The Green New Deal. Medicare for All. Huge income and capital gains tax hikes. Wealth taxes. These policy ideas, and similar others, plagued many investors since 2020’s election campaign kicked off. Now, halfway through the Democrat-“controlled” government’s first 100 days, the recent debate over the administration’s $1.9 trillion COVID aid package showed you again those extreme ideas stand no chance. Gridlock rules Washington—a positive for stocks.
Ever since November’s election—and subsequent Democratic victories in Georgia’s Senate runoffs—many investors feared a raft of extreme legislation. As I wrote here November 26th, gridlock largely rules Washington. The Democrats’ House majority is their smallest since 1893—peanuts. At 50/50, their Senate “edge” depends on a party-line vote teeing up a vice presidential tiebreaker. The lack of a clear majority is a first for a new Democratic president since Grover Cleveland in 1885. Given policy divides between progressives and self-described centrists, getting anything big done in various categories is beyond challenging.
The recent COVID aid debate demonstrates this. We were always likely to get another fiscal relief act this year—no matter who won the White House. The general, pre-specifics idea wasn’t broadly seen as contentious by either party: The government locked the economy down destructively. So sending government checks reflexively is just natural political cover. It’s something those seeking 2022 re-election will tout while campaigning. Disagreements boiled down to size, who gets how much, and bacon, sausage, ham or hocks on the side. But the simple concept was politically relatively bipartisan from the get-go. Yet DC routinely weaves in morphications into mortifications far removed from any central thrust. This time, that headline was chiefly the Biden administration’s push for a $15 per hour federal minimum wage.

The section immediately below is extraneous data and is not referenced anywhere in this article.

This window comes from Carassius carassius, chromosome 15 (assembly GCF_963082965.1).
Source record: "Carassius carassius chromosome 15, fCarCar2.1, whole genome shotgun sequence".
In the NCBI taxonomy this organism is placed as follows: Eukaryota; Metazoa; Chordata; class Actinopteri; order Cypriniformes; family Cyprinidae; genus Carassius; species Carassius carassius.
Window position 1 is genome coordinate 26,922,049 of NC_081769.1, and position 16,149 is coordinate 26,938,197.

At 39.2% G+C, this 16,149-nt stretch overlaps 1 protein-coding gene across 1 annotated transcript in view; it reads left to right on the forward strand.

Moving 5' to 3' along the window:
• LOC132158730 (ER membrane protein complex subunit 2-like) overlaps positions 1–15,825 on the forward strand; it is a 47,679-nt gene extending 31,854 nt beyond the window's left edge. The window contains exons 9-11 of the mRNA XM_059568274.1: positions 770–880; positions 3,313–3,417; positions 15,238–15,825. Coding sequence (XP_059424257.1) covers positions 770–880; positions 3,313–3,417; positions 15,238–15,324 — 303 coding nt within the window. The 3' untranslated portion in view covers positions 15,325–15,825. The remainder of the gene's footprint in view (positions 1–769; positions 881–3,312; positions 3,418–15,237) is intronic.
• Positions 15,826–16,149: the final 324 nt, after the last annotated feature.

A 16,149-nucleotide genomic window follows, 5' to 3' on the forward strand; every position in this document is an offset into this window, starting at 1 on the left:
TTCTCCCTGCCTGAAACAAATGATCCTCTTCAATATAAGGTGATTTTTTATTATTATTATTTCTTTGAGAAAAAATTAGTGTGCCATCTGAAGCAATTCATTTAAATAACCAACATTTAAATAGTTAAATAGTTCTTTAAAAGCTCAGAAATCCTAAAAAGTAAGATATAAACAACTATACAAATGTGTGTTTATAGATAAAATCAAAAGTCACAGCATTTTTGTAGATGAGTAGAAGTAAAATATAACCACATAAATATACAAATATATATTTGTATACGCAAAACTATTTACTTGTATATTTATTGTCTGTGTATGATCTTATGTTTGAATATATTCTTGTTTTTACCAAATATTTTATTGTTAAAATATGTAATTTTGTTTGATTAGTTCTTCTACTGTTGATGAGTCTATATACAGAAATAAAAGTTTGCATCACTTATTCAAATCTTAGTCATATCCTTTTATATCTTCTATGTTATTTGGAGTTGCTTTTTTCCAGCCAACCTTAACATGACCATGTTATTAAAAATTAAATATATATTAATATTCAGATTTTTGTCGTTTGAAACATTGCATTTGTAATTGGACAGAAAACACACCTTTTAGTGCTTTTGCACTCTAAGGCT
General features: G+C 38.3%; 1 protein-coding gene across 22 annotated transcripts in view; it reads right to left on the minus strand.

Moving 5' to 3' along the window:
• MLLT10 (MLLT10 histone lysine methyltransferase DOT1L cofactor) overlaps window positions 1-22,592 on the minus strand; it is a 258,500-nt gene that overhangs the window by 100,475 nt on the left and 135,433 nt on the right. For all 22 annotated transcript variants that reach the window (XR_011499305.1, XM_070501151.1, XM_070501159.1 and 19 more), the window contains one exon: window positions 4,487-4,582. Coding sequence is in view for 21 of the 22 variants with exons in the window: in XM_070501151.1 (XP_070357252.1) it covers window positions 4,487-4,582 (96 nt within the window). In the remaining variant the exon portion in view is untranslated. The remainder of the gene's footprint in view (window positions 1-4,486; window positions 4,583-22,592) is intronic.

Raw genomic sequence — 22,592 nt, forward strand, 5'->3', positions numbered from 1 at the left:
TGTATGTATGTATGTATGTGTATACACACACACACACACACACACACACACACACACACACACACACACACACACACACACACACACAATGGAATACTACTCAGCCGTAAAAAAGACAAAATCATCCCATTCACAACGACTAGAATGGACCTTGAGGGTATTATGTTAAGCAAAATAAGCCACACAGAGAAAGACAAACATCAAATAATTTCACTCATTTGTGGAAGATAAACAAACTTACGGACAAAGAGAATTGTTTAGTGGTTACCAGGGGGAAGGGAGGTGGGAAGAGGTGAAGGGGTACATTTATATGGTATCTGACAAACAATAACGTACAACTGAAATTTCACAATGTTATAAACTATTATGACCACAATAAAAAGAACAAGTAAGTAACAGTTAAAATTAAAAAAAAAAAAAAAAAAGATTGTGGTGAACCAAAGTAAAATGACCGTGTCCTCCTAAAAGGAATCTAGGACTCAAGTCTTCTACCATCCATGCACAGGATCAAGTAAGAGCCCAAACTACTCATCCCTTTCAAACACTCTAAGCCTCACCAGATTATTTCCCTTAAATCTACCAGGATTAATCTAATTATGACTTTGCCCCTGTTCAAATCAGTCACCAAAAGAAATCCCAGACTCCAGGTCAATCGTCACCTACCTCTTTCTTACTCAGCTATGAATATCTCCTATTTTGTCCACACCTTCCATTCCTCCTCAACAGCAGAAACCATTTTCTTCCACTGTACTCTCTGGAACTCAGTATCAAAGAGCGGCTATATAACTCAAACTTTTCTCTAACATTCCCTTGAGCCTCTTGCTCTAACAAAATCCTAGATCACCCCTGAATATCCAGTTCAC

Policy prescription isn’t my wheelhouse. I don’t go there. But the push to include it added a dose of divisiveness—a window revealing gridlock’s effect. The House narrowly passed a version including the wage hike. But there was no way the Democrats could avoid a senate filibuster by getting 10 GOP senators to support that. So, instead, they chose to use budget reconciliation rules allowing passage of tax, spending or debt ceiling-related bills by simple majority vote.
Many democrats thought that could seal the $15 social issue’s passage. But no. The Senate Parliamentarian ruled it didn’t qualify under budget reconciliation rules, scrapping it. End of story. The $15 minimum can only pass now via 60 votes. And that won’t happen in this Congress.
Forget, briefly, all the chatter and pundit disagreement over the $1.9 trillion. Instead, consider a bigger picture: If the Democrats are so many votes away on a minimum wage hike, how in heck can they pass bigger, more contentious non-budget bills—essentially most all of which require 60 votes. Good luck there!
Biden claims he will advance a green infrastructure plan next. But politicians have talked up trillion-dollar fixes for “crumbling highways and bridges” for over a decade. Whatever you think of this concept or Biden’s plan for it, is there any way one could pass now? Yes! But it would need be vastly smaller and heavily empty symbolism.
Tax plans are much more divisive still—because some obviously win while others obviously lose. Take the GOP’s 2017 tax reform. Despite having a 47-seat House edge then—and a 52 – 48 Senate advantage—they had to water down their bill to pass it. In President Barack Obama’s first term, his Democrats initially had a 59 – 41 Senate majority and a 79-seat House edge. But repealing the so-called Bush tax cuts, an often-cited Obama campaign talking point, took until 2012. And then, most weren’t repealed at all. On the contrary: It made all but those targeting the very highest earners permanent.
I often hear political commentators claiming: “This isn’t your parents’ or grandparents’ Democratic party.” Maybe so!. Or not! But what is crystal clear from the recent relief debate: The more progressive wing can’t hold court in this government outside of simple spending. Gridlock rules.
This gridlock should prevent legislative extremities from passing and creating winners and losers. As 2021 evolves, the combo of narrow margins, non-budget reconciliation rules, and intraparty gridlock that nixed the minimum wage provision will mute ever more—making gridlock apparent to all. In my experience, nearly two-thirds of high-net-worth investors lean Republican. Gridlock will prove a relief to them, encouraging them to bid stocks up. As I wrote here November 26th, we usually must wait for midterms to enjoy this lulling. That is why stocks rise much more—and more often—in presidents’ third and fourth years than years one and two.
For stocks, that is 2021’s true political peculiarity: We got gridlock’s greatness early, a tailwind for markets here and now. For investors, that is perhaps the chief benefit of the debate over more COVID aid: It revealed the gridlock we got.